Dialogs, internal dialogs, emotions, reactions and interactions must also accurately reflect how a person in that time period or in that culture would have spoken, reasoned, and acted.
There’s nothing more jarring than, say, putting 21st-century social media lingo in the mouth of a nun living in a convent in 15th-century Spain.
Another biggie for me is whether the book succeeds in holding my attention from beginning to end. The novel shouldn’t falter towards the three-quarter mark, nor should it drag on and on.
Related to that point: I love surprises! I love it when something I couldn’t have possibly seen coming is revealed. (Sarah Dunant’s The Birth of Venus delivers on this one. What a delicious read!)
Now that you know the good stuff, let’s talk about my pet peeves.
The one thing I find impossible to overlook is cheesiness. Predictable, flat characters, closer to stereotypes than to real people, engaging in tacky dialogs in a sappy or uninteresting storyline.
How many times have we seen the following formula?
Charismatic boy meets coy girl. Boy likes girl. Girl likes boy, but she is too coy to admit it and prefers to passively waits for boy to take first step. Boy pursues girl. Girl is torn between decorum and her passion. Boy persists. Girl finally succumbs to the passion. A kiss ensues. Some romantic debacle follows. Towards the end, the romantic debacle is resolved. Or not.
No offence, but I’m yawning. I’ve nothing against romance in a novel, but please make it interesting. (Not to mention the feminist in me raging against this stereotypical portrayal. Oh, well. I’ll have to suffer silently – not unlike our fragile heroine – until our next post, where I will rant about the perpetuation of the portrayal of women as subdued.)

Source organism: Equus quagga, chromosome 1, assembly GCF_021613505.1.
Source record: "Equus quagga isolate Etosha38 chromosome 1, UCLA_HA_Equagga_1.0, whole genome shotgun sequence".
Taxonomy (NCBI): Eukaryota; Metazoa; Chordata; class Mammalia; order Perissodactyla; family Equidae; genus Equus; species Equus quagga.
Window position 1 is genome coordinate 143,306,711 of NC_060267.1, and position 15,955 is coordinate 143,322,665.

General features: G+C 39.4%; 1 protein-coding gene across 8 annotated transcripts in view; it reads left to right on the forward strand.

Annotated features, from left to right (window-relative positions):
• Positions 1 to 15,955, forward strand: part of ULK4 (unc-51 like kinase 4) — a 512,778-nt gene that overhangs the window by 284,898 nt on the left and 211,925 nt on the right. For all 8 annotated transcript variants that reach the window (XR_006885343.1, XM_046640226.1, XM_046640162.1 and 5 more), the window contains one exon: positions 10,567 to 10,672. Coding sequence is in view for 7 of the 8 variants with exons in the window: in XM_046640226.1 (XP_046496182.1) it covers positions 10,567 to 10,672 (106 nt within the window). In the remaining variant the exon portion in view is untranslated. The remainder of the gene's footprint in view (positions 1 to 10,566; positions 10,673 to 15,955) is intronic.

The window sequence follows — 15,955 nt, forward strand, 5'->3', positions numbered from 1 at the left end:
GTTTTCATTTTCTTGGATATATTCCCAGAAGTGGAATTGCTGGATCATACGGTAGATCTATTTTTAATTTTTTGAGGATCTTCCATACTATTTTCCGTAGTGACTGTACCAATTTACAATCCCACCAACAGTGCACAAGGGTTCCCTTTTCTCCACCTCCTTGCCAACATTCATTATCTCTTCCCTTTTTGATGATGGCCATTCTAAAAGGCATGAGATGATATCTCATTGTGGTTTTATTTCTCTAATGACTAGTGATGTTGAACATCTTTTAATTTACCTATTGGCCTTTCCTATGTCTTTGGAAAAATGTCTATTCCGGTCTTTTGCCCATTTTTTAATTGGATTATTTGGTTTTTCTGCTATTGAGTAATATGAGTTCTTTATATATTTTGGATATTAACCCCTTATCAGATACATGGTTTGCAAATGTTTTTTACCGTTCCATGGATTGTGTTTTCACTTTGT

Oh, I forgot to mention, the girl is very pretty but too shy to think of herself as such, though the author makes sure we’re well aware of her beauty: Her hair is flowing, her eyes are large, and her skin is smooth. (Where are all the female protagonists with small eyes or acne, crooked noses or thin-, or short hair?)
Another jaded trope is the villain who acts evil just for the sake of being evil, unchanging throughout the story, with little explanation as to why he/she is being evil. To me, such character feels flat, lacking depth and nuance, more of a caricature than a likely person.
Okay, we did it. Now you also know what gets to me.